In the afterlife you'll be headed for some serious strife if you missed out on your chance to get a ticket for the sold-out show to see Squirrel Nut Zippers at the Melody Inn next Monday.
In one of the legendary venue's biggest last-minute bookings, the band will bring its revival tour of 20-year-old album Hot through Indianapolis on July 10, and lead singer Jimbo Mathus says to expect the unexpected.
“I'd heard a lot about the venue over the years,” Mathus said in a phone interview. “We needed an additional show on our tour, and since we got the revival going, for the Zippers it's mostly been bigger places [we've played]. But the small places tend to be, frankly, a lot more fun. All packed up in there. All the members of the band play a lot of small clubs on their own, you know, myself included, so big, small, we do the same show. It's just fantastic.”
Mathus and his revived Squirrel Nut Zippers reissued Hot last year for the 20th anniversary of the popular album, which unexpectedly sold 2 million copies during the mid-'90s swing revival (bolstered by the surprise hit status of single “Hell” which earned top ten status). But he said they did nothing to modify the album's sound for the reissue, mostly due to the fact that, because of the way they recorded the album in the first place, they really couldn't update it.
“There was nothing we could do with it,” he laughed. “Some of those songs were recorded on just a few mics, you know, we used the old techniques, the old microphones and bleed, there's just really nothing you can do with that stuff. It is what it is. So we never were big on manipulating the music. We were big on getting it down right and recording it in the old technique. We had a good recording staff back then and they did a great job, you know? [And] it did help to capture our energy more than trying to pull it apart and do it that way. That was never an option for us, that was never something that I'm interested in as a producer of music.”
The Zippers have long supported circus and burlesque acts while traveling the country, dating back to their mid-'90s heyday, but Mathus says it is refreshing to see the artform taking off in ways he hadn't necessarily anticipated when the band was originally successful.
“With the Zippers stuff we were always perfect for that because our music is so visual,” he says. “It's got elements of satire and dark humor, fringe characters and so it's very character driven songwriting. So we were always really perfect for that. And over the twenty years we've been kind of inactive there's been an insurgence of alternative burlesque and circus, and that really wasn't happening back then. So, for example, a lot of burlesque dancers use our music now to accompany them, male and female, so it's just one of those things that fits well together.”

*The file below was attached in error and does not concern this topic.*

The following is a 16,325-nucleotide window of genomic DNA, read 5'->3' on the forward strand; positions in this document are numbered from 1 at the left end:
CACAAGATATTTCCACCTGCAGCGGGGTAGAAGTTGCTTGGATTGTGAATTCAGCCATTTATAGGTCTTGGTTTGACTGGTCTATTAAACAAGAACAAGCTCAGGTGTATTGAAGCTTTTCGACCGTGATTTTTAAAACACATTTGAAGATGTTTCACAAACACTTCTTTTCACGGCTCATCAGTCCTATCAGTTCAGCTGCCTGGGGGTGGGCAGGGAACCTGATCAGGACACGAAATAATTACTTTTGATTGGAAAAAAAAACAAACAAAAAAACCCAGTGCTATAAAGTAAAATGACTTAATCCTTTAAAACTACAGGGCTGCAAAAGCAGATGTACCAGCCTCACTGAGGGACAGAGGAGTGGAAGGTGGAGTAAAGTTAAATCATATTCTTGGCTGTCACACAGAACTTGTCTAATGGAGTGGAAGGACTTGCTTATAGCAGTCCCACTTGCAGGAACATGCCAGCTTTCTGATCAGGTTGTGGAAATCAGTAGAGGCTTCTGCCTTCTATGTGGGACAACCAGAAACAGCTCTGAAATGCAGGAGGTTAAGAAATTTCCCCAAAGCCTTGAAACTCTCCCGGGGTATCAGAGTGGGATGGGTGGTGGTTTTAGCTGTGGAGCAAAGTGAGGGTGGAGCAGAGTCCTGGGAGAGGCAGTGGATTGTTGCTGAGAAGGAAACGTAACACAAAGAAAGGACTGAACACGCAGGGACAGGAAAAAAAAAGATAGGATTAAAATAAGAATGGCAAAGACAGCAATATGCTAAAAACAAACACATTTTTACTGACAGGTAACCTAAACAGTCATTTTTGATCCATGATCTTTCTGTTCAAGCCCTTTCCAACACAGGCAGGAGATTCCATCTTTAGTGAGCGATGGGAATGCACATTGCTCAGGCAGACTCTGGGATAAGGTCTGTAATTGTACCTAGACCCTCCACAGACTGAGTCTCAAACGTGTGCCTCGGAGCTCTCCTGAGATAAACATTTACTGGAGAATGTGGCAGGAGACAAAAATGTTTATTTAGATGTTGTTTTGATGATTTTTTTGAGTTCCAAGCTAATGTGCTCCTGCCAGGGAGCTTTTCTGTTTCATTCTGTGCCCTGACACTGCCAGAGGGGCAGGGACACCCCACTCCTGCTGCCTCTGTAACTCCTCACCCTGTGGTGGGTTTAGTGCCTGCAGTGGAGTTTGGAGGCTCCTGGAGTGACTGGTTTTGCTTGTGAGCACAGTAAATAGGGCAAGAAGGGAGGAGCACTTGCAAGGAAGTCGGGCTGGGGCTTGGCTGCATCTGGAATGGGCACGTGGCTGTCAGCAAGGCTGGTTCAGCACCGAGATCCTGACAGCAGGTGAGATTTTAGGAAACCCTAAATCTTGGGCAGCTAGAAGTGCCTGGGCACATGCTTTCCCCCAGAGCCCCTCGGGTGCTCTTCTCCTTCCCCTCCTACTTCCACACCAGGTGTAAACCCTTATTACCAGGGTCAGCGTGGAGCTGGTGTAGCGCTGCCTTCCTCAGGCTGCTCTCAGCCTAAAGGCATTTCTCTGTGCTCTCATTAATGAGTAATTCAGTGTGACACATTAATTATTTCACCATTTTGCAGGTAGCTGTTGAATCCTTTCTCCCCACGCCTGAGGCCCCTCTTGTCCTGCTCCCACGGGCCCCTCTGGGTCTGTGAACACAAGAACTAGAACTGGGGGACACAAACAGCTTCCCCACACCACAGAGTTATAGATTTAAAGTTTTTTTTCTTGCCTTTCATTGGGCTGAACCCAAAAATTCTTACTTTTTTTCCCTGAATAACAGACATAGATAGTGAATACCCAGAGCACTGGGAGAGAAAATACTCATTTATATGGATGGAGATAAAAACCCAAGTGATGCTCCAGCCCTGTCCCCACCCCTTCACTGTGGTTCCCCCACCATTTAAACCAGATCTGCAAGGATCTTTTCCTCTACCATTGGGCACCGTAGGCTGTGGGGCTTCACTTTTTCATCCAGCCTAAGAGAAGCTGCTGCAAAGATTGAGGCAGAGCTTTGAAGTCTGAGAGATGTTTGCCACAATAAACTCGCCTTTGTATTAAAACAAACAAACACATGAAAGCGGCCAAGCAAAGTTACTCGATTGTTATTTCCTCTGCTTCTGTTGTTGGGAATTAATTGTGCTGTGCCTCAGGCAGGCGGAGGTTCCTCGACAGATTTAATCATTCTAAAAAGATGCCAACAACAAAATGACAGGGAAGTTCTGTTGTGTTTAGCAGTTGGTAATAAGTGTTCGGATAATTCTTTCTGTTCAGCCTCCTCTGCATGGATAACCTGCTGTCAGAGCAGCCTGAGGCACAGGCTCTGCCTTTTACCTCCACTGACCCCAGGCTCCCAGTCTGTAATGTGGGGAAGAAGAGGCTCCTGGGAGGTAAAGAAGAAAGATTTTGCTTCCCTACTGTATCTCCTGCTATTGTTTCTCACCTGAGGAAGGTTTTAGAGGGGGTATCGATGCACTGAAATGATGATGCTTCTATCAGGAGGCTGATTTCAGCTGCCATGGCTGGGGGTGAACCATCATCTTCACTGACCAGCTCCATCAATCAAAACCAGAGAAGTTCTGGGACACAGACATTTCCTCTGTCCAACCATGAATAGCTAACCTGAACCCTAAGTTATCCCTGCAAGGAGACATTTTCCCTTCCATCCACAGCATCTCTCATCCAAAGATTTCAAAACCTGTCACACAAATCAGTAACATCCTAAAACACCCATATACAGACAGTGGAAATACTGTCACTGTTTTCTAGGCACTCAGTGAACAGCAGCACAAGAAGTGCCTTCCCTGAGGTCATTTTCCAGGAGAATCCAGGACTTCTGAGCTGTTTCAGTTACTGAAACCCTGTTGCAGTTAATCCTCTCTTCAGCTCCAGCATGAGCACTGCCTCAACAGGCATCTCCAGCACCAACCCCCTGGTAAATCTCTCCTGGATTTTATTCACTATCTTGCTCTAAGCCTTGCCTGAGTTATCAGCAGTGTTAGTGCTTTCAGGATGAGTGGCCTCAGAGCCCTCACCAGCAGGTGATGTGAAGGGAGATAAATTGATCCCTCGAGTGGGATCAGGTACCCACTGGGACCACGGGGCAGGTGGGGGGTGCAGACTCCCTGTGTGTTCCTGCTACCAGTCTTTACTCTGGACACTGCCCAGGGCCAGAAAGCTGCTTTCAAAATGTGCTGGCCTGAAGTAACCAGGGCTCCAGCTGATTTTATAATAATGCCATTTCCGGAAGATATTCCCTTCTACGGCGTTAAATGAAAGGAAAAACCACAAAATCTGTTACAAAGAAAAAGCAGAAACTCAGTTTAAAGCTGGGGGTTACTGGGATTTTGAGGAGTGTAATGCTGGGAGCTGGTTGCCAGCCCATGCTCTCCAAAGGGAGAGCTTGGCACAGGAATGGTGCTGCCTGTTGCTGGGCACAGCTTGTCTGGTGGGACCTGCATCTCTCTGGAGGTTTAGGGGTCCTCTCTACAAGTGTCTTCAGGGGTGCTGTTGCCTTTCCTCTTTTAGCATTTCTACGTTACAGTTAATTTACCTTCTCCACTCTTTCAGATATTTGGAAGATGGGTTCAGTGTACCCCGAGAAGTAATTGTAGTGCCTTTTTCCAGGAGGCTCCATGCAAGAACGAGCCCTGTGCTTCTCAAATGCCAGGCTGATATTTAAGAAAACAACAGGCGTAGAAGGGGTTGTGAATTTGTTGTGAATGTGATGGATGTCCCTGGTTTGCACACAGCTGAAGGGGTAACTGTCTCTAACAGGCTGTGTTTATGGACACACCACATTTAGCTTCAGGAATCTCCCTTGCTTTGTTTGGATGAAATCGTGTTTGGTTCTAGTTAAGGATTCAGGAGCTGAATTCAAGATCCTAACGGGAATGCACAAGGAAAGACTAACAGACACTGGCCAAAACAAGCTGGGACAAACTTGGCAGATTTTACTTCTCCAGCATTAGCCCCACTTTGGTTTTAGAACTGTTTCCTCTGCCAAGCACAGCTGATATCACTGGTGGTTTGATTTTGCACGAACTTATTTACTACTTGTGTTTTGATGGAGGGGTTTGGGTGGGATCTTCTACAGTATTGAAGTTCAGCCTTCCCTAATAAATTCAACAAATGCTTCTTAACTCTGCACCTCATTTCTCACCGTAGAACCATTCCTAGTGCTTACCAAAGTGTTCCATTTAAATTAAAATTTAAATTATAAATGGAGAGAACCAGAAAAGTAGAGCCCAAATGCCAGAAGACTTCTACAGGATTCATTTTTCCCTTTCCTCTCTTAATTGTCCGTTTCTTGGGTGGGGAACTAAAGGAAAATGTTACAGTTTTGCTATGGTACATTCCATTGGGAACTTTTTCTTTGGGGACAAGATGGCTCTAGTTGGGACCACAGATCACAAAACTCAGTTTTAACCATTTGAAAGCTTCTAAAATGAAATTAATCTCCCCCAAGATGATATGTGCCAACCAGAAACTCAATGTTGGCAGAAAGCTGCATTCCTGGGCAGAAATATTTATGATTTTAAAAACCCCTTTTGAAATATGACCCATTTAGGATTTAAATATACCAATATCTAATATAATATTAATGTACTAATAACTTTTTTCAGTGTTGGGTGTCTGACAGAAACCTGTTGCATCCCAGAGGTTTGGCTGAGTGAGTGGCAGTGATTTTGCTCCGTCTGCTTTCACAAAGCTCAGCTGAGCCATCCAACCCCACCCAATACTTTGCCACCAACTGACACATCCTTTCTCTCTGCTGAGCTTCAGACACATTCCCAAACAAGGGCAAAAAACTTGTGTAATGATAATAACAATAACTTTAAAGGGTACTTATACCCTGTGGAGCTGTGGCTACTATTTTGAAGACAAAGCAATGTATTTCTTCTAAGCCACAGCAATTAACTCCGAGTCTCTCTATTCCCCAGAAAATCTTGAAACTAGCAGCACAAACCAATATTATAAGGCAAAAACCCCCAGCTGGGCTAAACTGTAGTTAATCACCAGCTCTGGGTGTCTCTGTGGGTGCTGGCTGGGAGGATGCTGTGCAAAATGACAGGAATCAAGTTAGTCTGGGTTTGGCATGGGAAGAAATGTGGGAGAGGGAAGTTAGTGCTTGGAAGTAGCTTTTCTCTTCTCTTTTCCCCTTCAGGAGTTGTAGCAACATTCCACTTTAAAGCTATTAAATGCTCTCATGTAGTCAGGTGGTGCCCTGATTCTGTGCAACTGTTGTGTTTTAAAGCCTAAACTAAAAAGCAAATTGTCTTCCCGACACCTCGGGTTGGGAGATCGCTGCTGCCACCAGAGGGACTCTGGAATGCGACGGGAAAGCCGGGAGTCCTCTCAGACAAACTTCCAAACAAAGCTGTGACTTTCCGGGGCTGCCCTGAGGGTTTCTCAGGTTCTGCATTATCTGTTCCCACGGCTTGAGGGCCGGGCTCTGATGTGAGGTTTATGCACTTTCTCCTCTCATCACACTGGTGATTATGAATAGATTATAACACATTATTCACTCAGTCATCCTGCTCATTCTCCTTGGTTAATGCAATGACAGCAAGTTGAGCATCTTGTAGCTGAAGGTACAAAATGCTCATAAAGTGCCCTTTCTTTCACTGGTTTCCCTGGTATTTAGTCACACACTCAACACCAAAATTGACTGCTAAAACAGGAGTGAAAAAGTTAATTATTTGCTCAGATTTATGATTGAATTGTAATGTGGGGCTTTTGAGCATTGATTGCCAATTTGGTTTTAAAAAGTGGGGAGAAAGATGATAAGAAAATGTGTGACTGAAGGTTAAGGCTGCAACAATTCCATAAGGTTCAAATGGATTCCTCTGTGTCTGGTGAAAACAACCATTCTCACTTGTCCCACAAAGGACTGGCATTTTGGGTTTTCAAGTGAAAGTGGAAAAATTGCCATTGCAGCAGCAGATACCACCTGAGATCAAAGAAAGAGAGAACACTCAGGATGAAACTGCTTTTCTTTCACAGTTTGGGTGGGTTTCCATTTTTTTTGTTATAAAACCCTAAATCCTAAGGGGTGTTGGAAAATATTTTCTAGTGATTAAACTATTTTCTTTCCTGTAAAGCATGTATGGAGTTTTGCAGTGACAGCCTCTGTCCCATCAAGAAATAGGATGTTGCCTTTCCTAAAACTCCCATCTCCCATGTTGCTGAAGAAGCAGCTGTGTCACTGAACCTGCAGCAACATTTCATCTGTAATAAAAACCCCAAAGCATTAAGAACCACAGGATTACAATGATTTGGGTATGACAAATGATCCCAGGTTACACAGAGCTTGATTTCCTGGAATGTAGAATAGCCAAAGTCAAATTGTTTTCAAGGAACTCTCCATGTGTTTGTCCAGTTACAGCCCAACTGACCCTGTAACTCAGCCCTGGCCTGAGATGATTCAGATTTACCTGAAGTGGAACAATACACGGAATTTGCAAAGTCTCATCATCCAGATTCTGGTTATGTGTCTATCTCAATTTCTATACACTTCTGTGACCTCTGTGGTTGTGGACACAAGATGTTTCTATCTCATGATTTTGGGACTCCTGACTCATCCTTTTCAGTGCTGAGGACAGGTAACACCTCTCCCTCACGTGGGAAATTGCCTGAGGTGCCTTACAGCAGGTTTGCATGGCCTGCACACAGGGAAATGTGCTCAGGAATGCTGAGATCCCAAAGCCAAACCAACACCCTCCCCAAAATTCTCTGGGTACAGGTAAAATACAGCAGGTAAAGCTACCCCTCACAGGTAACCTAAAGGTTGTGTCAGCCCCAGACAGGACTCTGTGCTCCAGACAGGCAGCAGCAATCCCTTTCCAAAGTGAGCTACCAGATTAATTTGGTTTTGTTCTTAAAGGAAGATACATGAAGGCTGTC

Despite what you may have read from former members of the Zippers, this was never meant to be a reunion tour. Mathus has always meant for this to be a new band, reviving and expanding the Zippers sound, including a new album expected early next year.
“I put [the band] together very carefully and with a lot of thought and preparation, picking the right people and some people just materialized for me,” he says. “But I used a lot of contacts I'd had from producing and working down there over the decades and just really put together what I thought would be the most exciting, most talented bunch that I could get my hands on. When I started reforming it I was looking at it as a cast that's gonna perform a play, a theater production, you bring in fresh people to play characters. And that's the way I looked at it. And like I said, it was a little scary for me, personally, not knowing how it would be accepted. But when we hit the stage looking and sounding like we do, and doing the material we have, it's on and popping.”